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  5. #15
    Senior Member Cogent DDCs installed - and I can't tell a difference dduelin's Avatar
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    I rode the stock suspension for 25,000 miles and it was perfectly fine for me then I rode a Cogent equipped NC700X too fast on a twisty mountain road. I went home and ordered a set of DDCs for that 2012, which I sold 5,000 miles later. When I got the 2015 I ordered Cogent DDCs and a shock as soon as I got the bike home.
    Dave

    GL1800
    NC700XD




  6. #16
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    Quote Originally Posted by dduelin View Post
    I rode the stock suspension for 25,000 miles and it was perfectly fine for me then I rode a Cogent equipped NC700X too fast on a twisty mountain road. I went home and ordered a set of DDCs for that 2012, which I sold 5,000 miles later. When I got the 2015 I ordered Cogent DDCs and a shock as soon as I got the bike home.

    I've still got some studying and decision making to do before I dive into suspension mods on mine. I'd really like to have a Yamaha Tracer 900, but hate the thought of depending on an electric shift solenoid 100% all the time. I just feel like it will give me problems and that's something I don't need when out a few hundred miles from home. I'm holding off on replacing the NC for now. I will see if Honda drops anything cool in 2020 with the DCT, then make my mind up. Also considering upgrading to the NC750X DCT for the extra 1,250 rpm rev range, as that would be highly beneficial on the track and aggressive street riding. A few extra ponies and ft lbs of torque wouldn't hurt too, along with a hopefully more usable D mode for street, as the one on my 2013 is virtually unusable for me. Just not sure there would be enough improvement to justify the added cost to upgrade.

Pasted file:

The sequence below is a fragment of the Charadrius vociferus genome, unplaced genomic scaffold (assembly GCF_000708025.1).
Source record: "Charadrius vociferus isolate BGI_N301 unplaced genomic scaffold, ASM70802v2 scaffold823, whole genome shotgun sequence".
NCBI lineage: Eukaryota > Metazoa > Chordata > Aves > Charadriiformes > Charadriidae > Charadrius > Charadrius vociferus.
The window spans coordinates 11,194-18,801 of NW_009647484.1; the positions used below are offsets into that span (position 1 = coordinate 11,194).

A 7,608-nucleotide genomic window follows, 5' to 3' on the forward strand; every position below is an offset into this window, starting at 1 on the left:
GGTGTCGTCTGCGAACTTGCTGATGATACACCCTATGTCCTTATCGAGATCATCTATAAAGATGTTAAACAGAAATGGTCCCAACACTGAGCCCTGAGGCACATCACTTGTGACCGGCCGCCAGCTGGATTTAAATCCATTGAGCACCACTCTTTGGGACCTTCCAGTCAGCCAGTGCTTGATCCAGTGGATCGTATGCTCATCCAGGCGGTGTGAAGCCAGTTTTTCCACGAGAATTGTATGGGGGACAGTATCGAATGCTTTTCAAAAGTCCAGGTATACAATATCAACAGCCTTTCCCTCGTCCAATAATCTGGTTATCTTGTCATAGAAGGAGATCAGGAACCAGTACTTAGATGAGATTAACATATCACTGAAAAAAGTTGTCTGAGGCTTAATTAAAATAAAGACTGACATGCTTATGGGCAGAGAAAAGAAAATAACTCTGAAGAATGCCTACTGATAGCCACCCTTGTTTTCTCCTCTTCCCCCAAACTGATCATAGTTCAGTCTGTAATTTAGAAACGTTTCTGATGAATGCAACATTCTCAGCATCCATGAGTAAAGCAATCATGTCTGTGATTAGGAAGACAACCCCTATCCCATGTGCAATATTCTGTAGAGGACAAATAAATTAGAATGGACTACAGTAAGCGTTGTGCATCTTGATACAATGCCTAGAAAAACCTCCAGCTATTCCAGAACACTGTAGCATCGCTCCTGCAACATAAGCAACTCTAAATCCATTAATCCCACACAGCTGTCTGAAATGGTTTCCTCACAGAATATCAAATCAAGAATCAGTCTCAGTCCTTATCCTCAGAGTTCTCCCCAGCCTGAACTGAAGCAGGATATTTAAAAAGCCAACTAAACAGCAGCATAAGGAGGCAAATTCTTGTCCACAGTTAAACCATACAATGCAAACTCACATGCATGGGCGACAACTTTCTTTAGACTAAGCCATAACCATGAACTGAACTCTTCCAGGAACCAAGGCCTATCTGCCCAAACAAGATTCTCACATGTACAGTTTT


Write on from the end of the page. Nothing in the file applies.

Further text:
With the CTX700, VFR1200X, and VFR1200F discontinued now - all bikes with optional DCT trans - maybe 2020 holds something new.

    I wish so bad that they would see the market for variations of the Africa Twin. For instance, Ducati makes several different models of the Multistrada. There's the Enduro that is set up more for offroading, the S model which is more for sport touring, the Pike's Peak which is a more race ready version, and seems like they make just a plain base model, can't remember. Anyways, they all have varying ride heights, rim types/sizes, fuel capacity, exhausts, and other odds and ends to top off each variation.

    If Honda were to simply offer something like a Sport version of the Africa Twin, more people would consider that bike. Take a standard Africa Twin, throw on 17" wheels, re-tune suspension more toward street use, bang, not much money invested into selling an alternate model, but it might aqcuire far more interest in the AT line, thus increasing overall sales.

    Or offer the NC with the AT engine and upgraded suspension and brakes. It seems the ADV style bike trend is really becoming more popular here in the US, so maybe the future will bring us more options from mother Honda.

    I also realize I'm biased in wanting something that fits my particular needs, but the more options you have available in each lineup, the more likely you are to meet the needs of more customers. The Multistrada is one of, if not the most, popular Ducatis, because there is a version of it that is able to meet many different types of rider's needs. Whereas some might look at the Africa Twin or the NC and find it to be a bit too niche of a bike, then end up opting for another brand all together to get something that meets their needs.

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    Last edited by TacomaJD; 3rd September 2019 at 12:55.

  7. #17
    Senior Member Cogent DDCs installed - and I can't tell a difference dduelin's Avatar
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    Quote Originally Posted by TacomaJD View Post
    Snipped....

    I wish so bad that [Honda would see]..........
    Yes, I'm in that camp as well.
    Dave

    GL1800
    NC700XD